The following is an account of the B-17's service in the Pacific theatre of operations.
In early December of 1941 immediately prior to Pearl Harbor, there were 13 USAAC heavy bomber groups, but most of them were far below the 32-plane strength that had been authorized. Many of the groups were equipped with Douglas B-18s, a military version of the DC-2 commercial transport which even before the war had been recognized as being thoroughly obsolescent. Only some 150 B-17s were on hand, most of them being small-tailed B-17C and D versions, although a very few B-17Es were available as well.
In response to the growing crisis in the Pacific, most B-17s had been deployed overseas. The 6th Bombardment Group based in the Canal Zone had eight B-17Bs and received eight new B-17Es in the first week in December. The 42nd Reconnaissance Squadron based in Newfoundland had six B-17Bs. The 7th Bombardment Group based at Salt Lake City, Utah had 35 new-model B-17Es, but preparations were under way for this outfit to be shipped out to the Far East. Six B-17Cs and 29 B-17Ds were serving with the 19th Bombardment Group based in the Philippines. The 14th Squadron of the 19th Bombardment Group had been transferred to the Philippines in September of 1941 in a spectacular trans-Pacific flight to Clark Field, and two more squadrons had flown to the Philippines in October. The 5th Bombardment Group based at Hickam Field, Hawaii had 12 B-17Ds. The other six heavy bomber groups in the USAAC were equipped with a total of 12 YB-17s, 22 B-17Bs, and five B-17Cs.
The B-17 was to achieve its first taste of combat in American hands at Pearl Harbor. On December 7, The 38th Reconnaissance Squadron with four B-17Cs and two new B-17Es was inbound from Hamilton Field, California to Pearl Harbor on their way to the Philippines to reinforce the American force there. None were armed. They arrived at Pearl Harbor at the height of the attack (radar operators mistakenly thought that the Japanese attack force was this flight arriving from California). Some of the planes managed to land at a short fighter strip at Haleiwa, one set down on a golf course, and the remainder landed at Hickam under the strafing of Japanese planes.
Twelve B-17Ds of the 5th Bombardment Group were parked on the ground at Hickam Field during the attack. Five of these B-17s were destroyed, and eight were damaged.
The B-17Es of the 7th Bombardment Group based at Salt Lake City, Utah left Utah on December 5 for deployment to the Far East. Six of them arrived in Hawaii just after the Pearl Harbor attack, but the rest of them were ordered to remain in the USA to defend California against the Japanese threat, since in the hysteria of the moment the Japanese fleet was expected to show up off Santa Barbara at any time. Only 19 B-17Bs could be spared to be sent to Spokane to help defend the Northwest, and two B-17Bs were sent to Alaska.
News of the Pearl Harbor attack was received at about 3 AM on Dec 8 in the Philippines. According to the previously-agreed upon plan, if hostilities were to break out, an attack on Japanese bases in Formosa was to be immediately carried out by the 19th Bombardment Group's Fortresses. On Dec 8, there were 35 USAAC B-17s in the Philippines, with two squadrons at Clark Field on Luzon with a total of 19 planes, and two squadrons at Del Monte on Mindanao 500 miles to the south with the other 16 B-17s.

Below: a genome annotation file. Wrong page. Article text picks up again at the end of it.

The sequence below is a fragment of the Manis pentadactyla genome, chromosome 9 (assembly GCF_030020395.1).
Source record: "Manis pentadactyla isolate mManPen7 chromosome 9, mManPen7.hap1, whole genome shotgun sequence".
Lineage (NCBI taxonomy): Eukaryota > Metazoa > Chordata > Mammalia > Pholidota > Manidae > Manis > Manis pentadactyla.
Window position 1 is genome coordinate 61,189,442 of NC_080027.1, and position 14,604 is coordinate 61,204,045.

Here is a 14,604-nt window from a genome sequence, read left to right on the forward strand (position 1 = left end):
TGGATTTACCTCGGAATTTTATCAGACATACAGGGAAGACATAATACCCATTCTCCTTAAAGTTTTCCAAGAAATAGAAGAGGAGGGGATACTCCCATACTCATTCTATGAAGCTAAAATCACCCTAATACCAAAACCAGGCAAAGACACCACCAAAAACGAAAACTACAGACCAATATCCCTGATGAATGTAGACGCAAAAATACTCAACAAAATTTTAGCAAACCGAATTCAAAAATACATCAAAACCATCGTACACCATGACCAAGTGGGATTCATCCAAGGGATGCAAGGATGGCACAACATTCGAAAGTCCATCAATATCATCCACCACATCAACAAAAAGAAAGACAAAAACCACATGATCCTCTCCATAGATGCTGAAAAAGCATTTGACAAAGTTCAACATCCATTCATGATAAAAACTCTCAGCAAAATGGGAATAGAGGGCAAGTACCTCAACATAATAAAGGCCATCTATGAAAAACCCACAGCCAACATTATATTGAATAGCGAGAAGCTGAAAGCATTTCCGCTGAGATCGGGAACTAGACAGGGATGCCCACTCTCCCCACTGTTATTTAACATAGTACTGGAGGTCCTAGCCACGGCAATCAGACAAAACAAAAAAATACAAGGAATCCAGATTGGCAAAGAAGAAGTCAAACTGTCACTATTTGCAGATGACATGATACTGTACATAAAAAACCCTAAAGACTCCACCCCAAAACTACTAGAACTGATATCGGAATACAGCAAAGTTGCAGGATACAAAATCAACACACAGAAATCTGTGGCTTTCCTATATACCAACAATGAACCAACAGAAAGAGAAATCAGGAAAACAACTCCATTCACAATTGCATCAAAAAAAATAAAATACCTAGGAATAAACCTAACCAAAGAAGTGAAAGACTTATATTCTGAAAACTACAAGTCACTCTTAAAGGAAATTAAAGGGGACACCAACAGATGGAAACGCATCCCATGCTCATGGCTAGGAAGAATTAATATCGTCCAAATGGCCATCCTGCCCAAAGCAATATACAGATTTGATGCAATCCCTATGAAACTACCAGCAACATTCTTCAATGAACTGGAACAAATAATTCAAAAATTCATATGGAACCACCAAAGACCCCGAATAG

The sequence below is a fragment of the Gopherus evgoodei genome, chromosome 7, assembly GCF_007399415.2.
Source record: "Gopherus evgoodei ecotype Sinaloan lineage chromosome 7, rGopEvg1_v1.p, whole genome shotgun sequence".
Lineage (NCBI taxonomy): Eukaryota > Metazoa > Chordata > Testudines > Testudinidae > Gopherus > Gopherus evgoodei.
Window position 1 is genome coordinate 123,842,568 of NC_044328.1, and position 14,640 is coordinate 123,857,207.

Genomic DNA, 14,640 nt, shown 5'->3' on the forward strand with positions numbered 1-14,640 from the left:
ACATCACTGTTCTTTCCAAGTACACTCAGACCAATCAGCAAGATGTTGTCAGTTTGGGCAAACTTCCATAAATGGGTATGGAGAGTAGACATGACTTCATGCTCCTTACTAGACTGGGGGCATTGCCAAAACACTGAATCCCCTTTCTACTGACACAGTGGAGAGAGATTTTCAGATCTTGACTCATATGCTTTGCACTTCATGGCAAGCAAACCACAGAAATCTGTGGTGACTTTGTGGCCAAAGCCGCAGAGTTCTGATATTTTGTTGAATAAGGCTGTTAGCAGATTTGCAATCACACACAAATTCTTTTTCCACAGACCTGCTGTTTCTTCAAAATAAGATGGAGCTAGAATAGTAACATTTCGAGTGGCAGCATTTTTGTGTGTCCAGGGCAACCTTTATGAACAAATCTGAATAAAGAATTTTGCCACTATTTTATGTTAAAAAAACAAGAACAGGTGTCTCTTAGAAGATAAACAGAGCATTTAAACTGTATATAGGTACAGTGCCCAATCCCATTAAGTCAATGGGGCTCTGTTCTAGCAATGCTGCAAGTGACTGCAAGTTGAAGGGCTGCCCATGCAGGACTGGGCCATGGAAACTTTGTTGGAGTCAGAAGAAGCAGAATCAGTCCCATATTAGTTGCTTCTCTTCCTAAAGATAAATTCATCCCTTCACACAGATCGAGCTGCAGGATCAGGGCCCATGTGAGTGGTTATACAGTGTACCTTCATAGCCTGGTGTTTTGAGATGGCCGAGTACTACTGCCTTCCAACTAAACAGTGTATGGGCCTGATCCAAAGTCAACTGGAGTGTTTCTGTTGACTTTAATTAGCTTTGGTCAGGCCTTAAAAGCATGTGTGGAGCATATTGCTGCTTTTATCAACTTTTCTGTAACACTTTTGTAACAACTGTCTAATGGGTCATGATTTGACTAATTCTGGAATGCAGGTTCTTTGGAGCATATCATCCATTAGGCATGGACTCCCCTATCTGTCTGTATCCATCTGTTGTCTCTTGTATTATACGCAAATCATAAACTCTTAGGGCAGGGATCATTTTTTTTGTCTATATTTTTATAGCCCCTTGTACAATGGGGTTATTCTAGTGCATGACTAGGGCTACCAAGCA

For reasons which are still unclear even today, the planned raid on Formosa was delayed. Instead, in order to prevent them from being destroyed on the ground by a Japanese air attack, all flyable B-17s based at Clark Field had been ordered into the air and to patrol the waters around Luzon. In the meantime, General Lewis H. Brereton, General MacArthur's air commander, finally got approval to carry out the strike against Japanese bases on Formosa, and the B-17s were recalled to Clark. When the Fortresses returned to Clark, three of them were equipped with cameras for reconnaissance and the remainder were loaded up with 100-lb and 300-lb bombs in preparation for the planned mission to Formosa.
The three reconnaissance B-17s were taxiing out for the initial photographic mission to Formosa when about 200 Japanese aircraft struck. Unfortunately, all the P-40 fighters had been recalled for refuelling and were on the ground. The attack was devastating. All except one of the B-17s were destroyed or damaged on the ground. The sole survivor had not taken off on the morning alert, and had been taken up in the air while the rest were being prepared for the Formosa raid. The Fortresses at Del Monte 500 miles to the south were out of range of the Zeros from Formosa and were left untouched.
At Clark Field, three or four of the damaged B-17s were put back into service. They were joined by the B-17s from Del Monte. By December 9, reconnaissance missions were being undertaken by the 19th Bombardment Group in search of the Japanese fleet.
On December 10, a Japanese convoy was spotted, and five B-17s were dispatched. This was the first American bombardment mission of World War II. No fighter opposition was encountered, and some hits were recorded on the transports.
That same day, a B-17C piloted by Captain Colin P. Kelly dropped bombs from high altitude on what the crew thought to be a Japanese battleship. Hits were recorded, and a tremendous explosion was observed. Kelly's plane was immediately pounced upon by Zeros, one of which was flown by Saburo Sakai, who was later to become a famous ace. Kelly guided his heavily-damaged plane back towards Clark Field. He ordered the crew to parachute to safety, but before Kelly himself could leave, the aircraft exploded and Kelly was killed.